MPD and BID representatives at last month’s community meeting spoke glowingly of the successes of these efforts, although conceding that last summer’s efforts did not match those of the first year; they vowed to return to that asserted level of success. The ANC commissioners were far more circumspect in how they characterized such vaunted successes, as were the two citizen group representatives. Jim Nixon, as both a business owner and resident, was adamant in his repeated complaints of loud noise, street level congestion, and violence in 18th Street establishments, especially that of Toro Mata’s immediate neighbor and the downstairs occupant of his apartment residence, New York Diva/Diva. ANC Chair Billy Simpson encouraged Nixon and other community residents to keep complaining to MPD and the Alcoholic Control Board — which also controls the District’s Alcoholic Beverage Regulation Administration (ABRA) — regarding such repeated infractions by “bad boy operators.”

Other problems identified by community representatives included parking, traffic congestion and access by emergency vehicles, and the encroachment on sidewalk walkability and pedestrian safety caused by the cordoning off of seating for outside service of bars and restaurants on 18th Street.

Following discussion of these matters, the session devolved into an identification and enumeration of the agencies and resources that would be called on for this summer’s operation.

First identified were the resources of MPD. These include a commitment of 20 officers, 10 assigned to walk the 18th Street beat and 10 for the respective side streets plus two supervising sergeants and one lieutenant for Wednesday evening through Saturday night (and the following mornings). Additionally, there will be seven police officers (one of whom will be a sergeant) working overtime, the cost for three will be reimbursed by BID member businesses and the cost for the other four to be reimbursed by the BID itself.

An MPD watch commander and the BID security director will also co-ordinate the RDOs. Another sergeant and eight other officers will be assigned to patrol in squad cars the adjacent parts of this police service area, No. 303. Further, the entire Adams Morgan area will be included in the District’s city-wide summer crime control initiative, and the District’s 10-member plain clothes vice squad assignment will also include Adams Morgan. Plans were also discussed for again including the van and officers of the drunk driving tactical unit to augment the overall effort.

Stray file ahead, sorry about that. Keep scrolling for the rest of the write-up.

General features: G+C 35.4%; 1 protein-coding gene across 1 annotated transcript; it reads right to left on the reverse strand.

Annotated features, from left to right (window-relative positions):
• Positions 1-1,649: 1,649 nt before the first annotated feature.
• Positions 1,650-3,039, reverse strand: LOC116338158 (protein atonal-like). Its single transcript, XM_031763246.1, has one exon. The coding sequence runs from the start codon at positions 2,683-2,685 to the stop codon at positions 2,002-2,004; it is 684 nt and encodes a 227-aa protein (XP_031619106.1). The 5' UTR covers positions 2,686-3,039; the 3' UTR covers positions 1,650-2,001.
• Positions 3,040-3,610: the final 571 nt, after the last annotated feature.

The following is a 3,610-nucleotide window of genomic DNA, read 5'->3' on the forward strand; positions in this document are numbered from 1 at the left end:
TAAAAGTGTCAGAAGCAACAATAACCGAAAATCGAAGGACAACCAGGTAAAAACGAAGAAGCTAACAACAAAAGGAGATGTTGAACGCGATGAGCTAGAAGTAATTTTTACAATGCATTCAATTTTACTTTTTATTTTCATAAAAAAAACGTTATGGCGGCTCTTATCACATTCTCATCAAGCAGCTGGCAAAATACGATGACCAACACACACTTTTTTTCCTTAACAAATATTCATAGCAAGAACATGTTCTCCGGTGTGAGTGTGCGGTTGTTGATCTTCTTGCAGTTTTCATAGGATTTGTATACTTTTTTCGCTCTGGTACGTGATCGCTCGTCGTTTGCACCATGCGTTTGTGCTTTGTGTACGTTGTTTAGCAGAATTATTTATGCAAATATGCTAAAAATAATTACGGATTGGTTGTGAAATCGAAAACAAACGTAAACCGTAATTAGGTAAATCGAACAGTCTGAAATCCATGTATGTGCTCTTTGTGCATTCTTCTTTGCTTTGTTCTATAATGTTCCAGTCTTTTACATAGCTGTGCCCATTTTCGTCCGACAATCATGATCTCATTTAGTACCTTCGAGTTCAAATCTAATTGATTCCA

Second on the list were the resources of ABRA; both Capt. Mongal and the BID’s representatives stated  their understanding that ABRA would continue to have its three investigators working alongside regular MPD nighttime shift overtime officers.

The third category of identified participating resources will include DC transportation department (DDOT) staff for traffic problems at intersections and at the entrances and exits from parking garages on 18th and Champlain Streets; consumer and regulatory affairs department (DCRA) operational expertise for noise measurement; public works department (DPW) for parking violations; and the Office of the Fire Marshall for establishments exceeding their occupancy permits. Additionally, the Guardian Angels were identified for assistance in accompanying late night and early morning bar and restaurant staff to their vehicles, and in assisting MPD in walking the neighborhood side streets.

Capt. Mongal concluded the meeting by noting that the next session of the community planning group, to be announced on the Adams Morgan Yahoo listserv, will feature the bringing together of all of these participants.

Editor’s Note: The problem of late-night disturbances referred to in the opening paragraph of this article was previously reported in detail by us late last year. See, “Adams Morgan ANC Seeks to Further Extend Liquor Moratorium by 5 Years,” InTowner December 2013 issue PDF page1; The ABC Board has scheduled its public hearing on the Moratorium extension petition for May 7th at 10 a.m.